Six Sigma vs. Sports

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Yu Darvish has nearly perfected his pitch delivery by treating each pitch as a process, evident by the same release point for each pitch.

We commonly associate Six Sigma and the DMAIC approach with improving the processes of manufacturing or certain service companies, but what about more unconventional industries? Professional Sports leagues are some of the largest businesses, yet they are hardly mentioned in regards to Six Sigma. Is it possible that athletes and coaches alike can use this quality management approach to improve their performances? Tennis star Steven Falk wrote “Six Sigma Tennis” where he explains how coaches and players can reach their maximum potential.  Falk analyzes a tennis player to find areas that can be improved using DMAIC. After the improvements, the player has minimized his unforced errors; thereby reaching his highest ability. Falk focuses on individual sports like tennis, where it is easy to identify success and failure based on points won or loss. However, the mainstream sports in America like football, basketball, etc. present a harder situation to use Six Sigma.

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The Pittsburgh Penguins have created the best power play in the NHL by treating each play as a process, reaching a high level of efficiency.

Focusing on hockey as an example, new statistical measures are being introduced to the game every season like Corsi and Fenwick now measuring puck possession.  At the core of each new stat introduced is a desire to improve a team’s performance. So why can’t Six Sigma be used along with Corsi or Fenwick for improvement?  Since Six Sigma results in 3.4 defects per million operations, essentially  a forward could expect to miss only 3.4 shots for every million he shoots. A goalie could expect to save all but 3.4 of a million shots he faces. Unfortunately, these two scenarios cannot coexist—exemplifying the issue with Six Sigma in sports.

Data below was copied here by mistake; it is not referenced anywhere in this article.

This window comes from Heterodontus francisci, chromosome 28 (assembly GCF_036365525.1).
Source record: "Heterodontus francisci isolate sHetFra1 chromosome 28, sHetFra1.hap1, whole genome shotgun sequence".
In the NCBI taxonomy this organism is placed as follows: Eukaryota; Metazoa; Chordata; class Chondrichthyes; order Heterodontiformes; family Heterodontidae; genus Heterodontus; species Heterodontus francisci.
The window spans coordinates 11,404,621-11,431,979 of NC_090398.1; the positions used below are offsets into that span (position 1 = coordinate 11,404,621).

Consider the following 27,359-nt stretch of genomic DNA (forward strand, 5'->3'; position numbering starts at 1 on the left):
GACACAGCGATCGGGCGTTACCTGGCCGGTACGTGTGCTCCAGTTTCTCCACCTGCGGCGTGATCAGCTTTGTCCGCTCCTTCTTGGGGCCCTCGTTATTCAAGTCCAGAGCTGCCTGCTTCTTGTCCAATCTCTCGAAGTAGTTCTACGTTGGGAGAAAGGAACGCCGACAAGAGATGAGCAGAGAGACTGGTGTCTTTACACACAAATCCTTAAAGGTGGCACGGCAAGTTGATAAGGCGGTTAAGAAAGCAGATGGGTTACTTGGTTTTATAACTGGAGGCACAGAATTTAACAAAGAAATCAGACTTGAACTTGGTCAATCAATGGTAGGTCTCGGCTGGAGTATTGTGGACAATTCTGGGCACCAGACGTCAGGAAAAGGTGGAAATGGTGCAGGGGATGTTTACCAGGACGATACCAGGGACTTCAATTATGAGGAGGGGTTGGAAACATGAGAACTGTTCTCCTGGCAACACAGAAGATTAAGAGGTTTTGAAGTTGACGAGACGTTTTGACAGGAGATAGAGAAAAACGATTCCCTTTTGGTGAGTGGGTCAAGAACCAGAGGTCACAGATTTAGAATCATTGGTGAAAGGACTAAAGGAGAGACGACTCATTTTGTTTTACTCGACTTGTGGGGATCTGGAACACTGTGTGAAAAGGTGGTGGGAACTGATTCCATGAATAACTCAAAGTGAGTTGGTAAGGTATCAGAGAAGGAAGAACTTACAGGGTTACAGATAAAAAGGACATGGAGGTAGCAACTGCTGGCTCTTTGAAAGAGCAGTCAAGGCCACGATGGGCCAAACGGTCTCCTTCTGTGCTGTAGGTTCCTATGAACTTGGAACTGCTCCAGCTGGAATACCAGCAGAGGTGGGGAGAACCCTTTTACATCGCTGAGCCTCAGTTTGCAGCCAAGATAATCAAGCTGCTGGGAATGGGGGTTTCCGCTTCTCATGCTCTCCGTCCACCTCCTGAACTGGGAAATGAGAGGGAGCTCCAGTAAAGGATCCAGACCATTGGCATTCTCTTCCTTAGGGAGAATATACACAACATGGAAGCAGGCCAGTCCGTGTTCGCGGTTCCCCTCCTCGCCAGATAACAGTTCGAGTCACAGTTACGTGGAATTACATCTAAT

While reaching the Six Sigma level of efficiency is nearly impossible in sports, DMAIC can still be applied to improve the process. Taking the hockey power play as an example—a time when the offense should be able to capitalize on its advantage—coaches can take each play as an individual process. First, they will define the weakness in the play, perhaps the lack of shots being taken. Then, experts can measure the amount of shots during the power play, and analyze it by comparing league averages and past results. Players improve the process by increasing the amount of shots taken, and control it by maintaining that shot level throughout the season.

Sports certainly can be subject to DMAIC application, but do they need to be? The most entertaining moments in sports and the traits that make them so appealing often center on the anticipation of what will happen next. With Six Sigma and DMAIC, there is less unknown. Every golf shot should be a hole in one, and every batter should hit a home run each pitch.  Gone would be the underdog victories or crazy upsets. Would near-perfect athletes be as entertaining? Even the Sidney Crosby and Tom Brady’s of the sports world make mistakes or bad plays. Perfect athletes throughout the leagues would be too predictable.

Do you think implementing this type of process control would change sports?

Should players and coaches actually take the time to improve their processes or is it dependent on the sport?